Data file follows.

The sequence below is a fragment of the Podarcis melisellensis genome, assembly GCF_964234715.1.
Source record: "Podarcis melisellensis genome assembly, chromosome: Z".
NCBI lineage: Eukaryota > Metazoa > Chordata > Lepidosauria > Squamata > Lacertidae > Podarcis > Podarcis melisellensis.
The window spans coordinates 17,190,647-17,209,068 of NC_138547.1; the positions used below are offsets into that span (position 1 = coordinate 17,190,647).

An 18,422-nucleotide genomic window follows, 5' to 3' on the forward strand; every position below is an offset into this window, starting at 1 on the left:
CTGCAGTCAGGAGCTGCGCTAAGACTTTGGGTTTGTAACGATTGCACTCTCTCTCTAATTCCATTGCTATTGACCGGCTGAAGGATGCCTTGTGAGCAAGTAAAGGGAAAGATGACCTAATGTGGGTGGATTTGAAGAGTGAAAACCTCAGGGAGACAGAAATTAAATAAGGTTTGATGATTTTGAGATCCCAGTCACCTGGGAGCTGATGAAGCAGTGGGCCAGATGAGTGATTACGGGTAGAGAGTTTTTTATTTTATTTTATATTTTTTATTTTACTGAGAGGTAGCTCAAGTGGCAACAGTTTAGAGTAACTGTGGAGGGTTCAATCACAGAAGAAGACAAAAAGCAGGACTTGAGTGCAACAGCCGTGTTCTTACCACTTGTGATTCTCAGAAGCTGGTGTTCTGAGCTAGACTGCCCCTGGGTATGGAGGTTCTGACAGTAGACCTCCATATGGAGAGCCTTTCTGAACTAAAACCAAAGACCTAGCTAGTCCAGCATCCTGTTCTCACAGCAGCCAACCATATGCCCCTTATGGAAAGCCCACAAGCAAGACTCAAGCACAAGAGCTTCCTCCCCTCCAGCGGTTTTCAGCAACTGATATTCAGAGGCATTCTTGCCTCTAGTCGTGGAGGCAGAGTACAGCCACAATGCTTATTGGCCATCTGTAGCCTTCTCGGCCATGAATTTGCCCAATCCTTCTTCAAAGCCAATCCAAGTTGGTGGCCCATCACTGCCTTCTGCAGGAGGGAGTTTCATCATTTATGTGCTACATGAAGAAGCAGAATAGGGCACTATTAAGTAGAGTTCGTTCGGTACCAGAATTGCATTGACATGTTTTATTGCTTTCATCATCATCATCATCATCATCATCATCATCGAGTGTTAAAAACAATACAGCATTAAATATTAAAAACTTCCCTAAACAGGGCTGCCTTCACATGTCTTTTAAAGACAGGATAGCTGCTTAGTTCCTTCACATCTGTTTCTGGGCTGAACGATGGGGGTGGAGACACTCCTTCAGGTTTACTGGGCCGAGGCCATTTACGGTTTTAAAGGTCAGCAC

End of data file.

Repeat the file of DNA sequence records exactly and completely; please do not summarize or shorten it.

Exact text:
The sequence below is a fragment of the Podarcis melisellensis genome, assembly GCF_964234715.1.
Source record: "Podarcis melisellensis genome assembly, chromosome: Z".
NCBI lineage: Eukaryota > Metazoa > Chordata > Lepidosauria > Squamata > Lacertidae > Podarcis > Podarcis melisellensis.
The window spans coordinates 17,190,647-17,209,068 of NC_138547.1; the positions used below are offsets into that span (position 1 = coordinate 17,190,647).

An 18,422-nucleotide genomic window follows, 5' to 3' on the forward strand; every position below is an offset into this window, starting at 1 on the left:
CTGCAGTCAGGAGCTGCGCTAAGACTTTGGGTTTGTAACGATTGCACTCTCTCTCTAATTCCATTGCTATTGACCGGCTGAAGGATGCCTTGTGAGCAAGTAAAGGGAAAGATGACCTAATGTGGGTGGATTTGAAGAGTGAAAACCTCAGGGAGACAGAAATTAAATAAGGTTTGATGATTTTGAGATCCCAGTCACCTGGGAGCTGATGAAGCAGTGGGCCAGATGAGTGATTACGGGTAGAGAGTTTTTTATTTTATTTTATATTTTTTATTTTACTGAGAGGTAGCTCAAGTGGCAACAGTTTAGAGTAACTGTGGAGGGTTCAATCACAGAAGAAGACAAAAAGCAGGACTTGAGTGCAACAGCCGTGTTCTTACCACTTGTGATTCTCAGAAGCTGGTGTTCTGAGCTAGACTGCCCCTGGGTATGGAGGTTCTGACAGTAGACCTCCATATGGAGAGCCTTTCTGAACTAAAACCAAAGACCTAGCTAGTCCAGCATCCTGTTCTCACAGCAGCCAACCATATGCCCCTTATGGAAAGCCCACAAGCAAGACTCAAGCACAAGAGCTTCCTCCCCTCCAGCGGTTTTCAGCAACTGATATTCAGAGGCATTCTTGCCTCTAGTCGTGGAGGCAGAGTACAGCCACAATGCTTATTGGCCATCTGTAGCCTTCTCGGCCATGAATTTGCCCAATCCTTCTTCAAAGCCAATCCAAGTTGGTGGCCCATCACTGCCTTCTGCAGGAGGGAGTTTCATCATTTATGTGCTACATGAAGAAGCAGAATAGGGCACTATTAAGTAGAGTTCGTTCGGTACCAGAATTGCATTGACATGTTTTATTGCTTTCATCATCATCATCATCATCATCATCATCATCGAGTGTTAAAAACAATACAGCATTAAATATTAAAAACTTCCCTAAACAGGGCTGCCTTCACATGTCTTTTAAAGACAGGATAGCTGCTTAGTTCCTTCACATCTGTTTCTGGGCTGAACGATGGGGGTGGAGACACTCCTTCAGGTTTACTGGGCCGAGGCCATTTACGGTTTTAAAGGTCAGCAC